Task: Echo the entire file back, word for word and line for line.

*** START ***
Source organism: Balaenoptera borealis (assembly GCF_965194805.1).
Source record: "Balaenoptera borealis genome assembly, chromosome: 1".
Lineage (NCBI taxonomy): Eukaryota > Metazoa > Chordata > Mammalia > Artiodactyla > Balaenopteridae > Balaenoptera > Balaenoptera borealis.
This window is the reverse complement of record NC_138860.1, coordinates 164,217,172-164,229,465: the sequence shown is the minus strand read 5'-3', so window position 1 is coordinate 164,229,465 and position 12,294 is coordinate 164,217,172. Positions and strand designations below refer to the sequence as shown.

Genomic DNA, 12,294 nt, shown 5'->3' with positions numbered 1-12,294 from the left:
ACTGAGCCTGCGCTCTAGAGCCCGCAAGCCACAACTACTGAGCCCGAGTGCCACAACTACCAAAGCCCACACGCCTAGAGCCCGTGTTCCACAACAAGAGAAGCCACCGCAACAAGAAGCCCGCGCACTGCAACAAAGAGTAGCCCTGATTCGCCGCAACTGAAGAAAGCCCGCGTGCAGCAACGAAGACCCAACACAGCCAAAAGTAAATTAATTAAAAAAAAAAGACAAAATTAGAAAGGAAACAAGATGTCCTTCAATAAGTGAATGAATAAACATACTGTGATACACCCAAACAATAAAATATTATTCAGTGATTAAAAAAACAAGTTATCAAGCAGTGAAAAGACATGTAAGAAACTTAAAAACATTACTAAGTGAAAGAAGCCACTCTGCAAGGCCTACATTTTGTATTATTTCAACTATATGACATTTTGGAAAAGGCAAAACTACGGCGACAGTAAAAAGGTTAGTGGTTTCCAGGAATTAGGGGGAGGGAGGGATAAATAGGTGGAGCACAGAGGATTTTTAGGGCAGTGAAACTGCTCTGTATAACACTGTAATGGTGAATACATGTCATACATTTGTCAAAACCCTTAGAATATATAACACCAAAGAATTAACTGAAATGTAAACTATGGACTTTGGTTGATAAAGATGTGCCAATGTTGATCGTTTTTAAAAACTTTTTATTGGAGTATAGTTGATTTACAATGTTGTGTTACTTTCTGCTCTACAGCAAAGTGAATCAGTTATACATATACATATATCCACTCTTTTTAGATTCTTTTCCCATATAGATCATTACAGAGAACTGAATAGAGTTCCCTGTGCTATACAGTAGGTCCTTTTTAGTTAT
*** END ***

Source organism: Balaenoptera borealis (assembly GCF_965194805.1).
Source record: "Balaenoptera borealis genome assembly, chromosome: 1".
Lineage (NCBI taxonomy): Eukaryota > Metazoa > Chordata > Mammalia > Artiodactyla > Balaenopteridae > Balaenoptera > Balaenoptera borealis.
This window is the reverse complement of record NC_138860.1, coordinates 164,217,172-164,229,465: the sequence shown is the minus strand read 5'-3', so window position 1 is coordinate 164,229,465 and position 12,294 is coordinate 164,217,172. Positions and strand designations below refer to the sequence as shown.

Genomic DNA, 12,294 nt, shown 5'->3' with positions numbered 1-12,294 from the left:
ACTGAGCCTGCGCTCTAGAGCCCGCAAGCCACAACTACTGAGCCCGAGTGCCACAACTACCAAAGCCCACACGCCTAGAGCCCGTGTTCCACAACAAGAGAAGCCACCGCAACAAGAAGCCCGCGCACTGCAACAAAGAGTAGCCCTGATTCGCCGCAACTGAAGAAAGCCCGCGTGCAGCAACGAAGACCCAACACAGCCAAAAGTAAATTAATTAAAAAAAAAAGACAAAATTAGAAAGGAAACAAGATGTCCTTCAATAAGTGAATGAATAAACATACTGTGATACACCCAAACAATAAAATATTATTCAGTGATTAAAAAAACAAGTTATCAAGCAGTGAAAAGACATGTAAGAAACTTAAAAACATTACTAAGTGAAAGAAGCCACTCTGCAAGGCCTACATTTTGTATTATTTCAACTATATGACATTTTGGAAAAGGCAAAACTACGGCGACAGTAAAAAGGTTAGTGGTTTCCAGGAATTAGGGGGAGGGAGGGATAAATAGGTGGAGCACAGAGGATTTTTAGGGCAGTGAAACTGCTCTGTATAACACTGTAATGGTGAATACATGTCATACATTTGTCAAAACCCTTAGAATATATAACACCAAAGAATTAACTGAAATGTAAACTATGGACTTTGGTTGATAAAGATGTGCCAATGTTGATCGTTTTTAAAAACTTTTTATTGGAGTATAGTTGATTTACAATGTTGTGTTACTTTCTGCTCTACAGCAAAGTGAATCAGTTATACATATACATATATCCACTCTTTTTAGATTCTTTTCCCATATAGATCATTACAGAGAACTGAATAGAGTTCCCTGTGCTATACAGTAGGTCCTTTTTAGTTAT